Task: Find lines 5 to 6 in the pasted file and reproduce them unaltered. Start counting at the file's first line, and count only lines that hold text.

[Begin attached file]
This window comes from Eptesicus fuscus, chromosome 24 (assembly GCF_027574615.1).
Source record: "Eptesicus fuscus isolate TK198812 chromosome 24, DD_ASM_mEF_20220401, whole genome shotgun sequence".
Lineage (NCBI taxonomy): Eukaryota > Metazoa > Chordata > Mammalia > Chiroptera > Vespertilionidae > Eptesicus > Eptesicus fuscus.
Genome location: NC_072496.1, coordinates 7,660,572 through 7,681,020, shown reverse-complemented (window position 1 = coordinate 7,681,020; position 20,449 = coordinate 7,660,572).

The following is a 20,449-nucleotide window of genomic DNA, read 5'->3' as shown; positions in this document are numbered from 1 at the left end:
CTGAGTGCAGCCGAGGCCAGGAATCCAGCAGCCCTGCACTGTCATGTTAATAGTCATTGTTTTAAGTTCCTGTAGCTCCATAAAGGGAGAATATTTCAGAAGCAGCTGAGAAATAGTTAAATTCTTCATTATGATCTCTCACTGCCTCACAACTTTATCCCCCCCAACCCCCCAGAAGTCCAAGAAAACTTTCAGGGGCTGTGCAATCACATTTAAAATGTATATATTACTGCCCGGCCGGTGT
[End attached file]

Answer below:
The following is a 20,449-nucleotide window of genomic DNA, read 5'->3' as shown; positions in this document are numbered from 1 at the left end:
CTGAGTGCAGCCGAGGCCAGGAATCCAGCAGCCCTGCACTGTCATGTTAATAGTCATTGTTTTAAGTTCCTGTAGCTCCATAAAGGGAGAATATTTCAGAAGCAGCTGAGAAATAGTTAAATTCTTCATTATGATCTCTCACTGCCTCACAACTTTATCCCCCCCAACCCCCCAGAAGTCCAAGAAAACTTTCAGGGGCTGTGCAATCACATTTAAAATGTATATATTACTGCCCGGCCGGTGT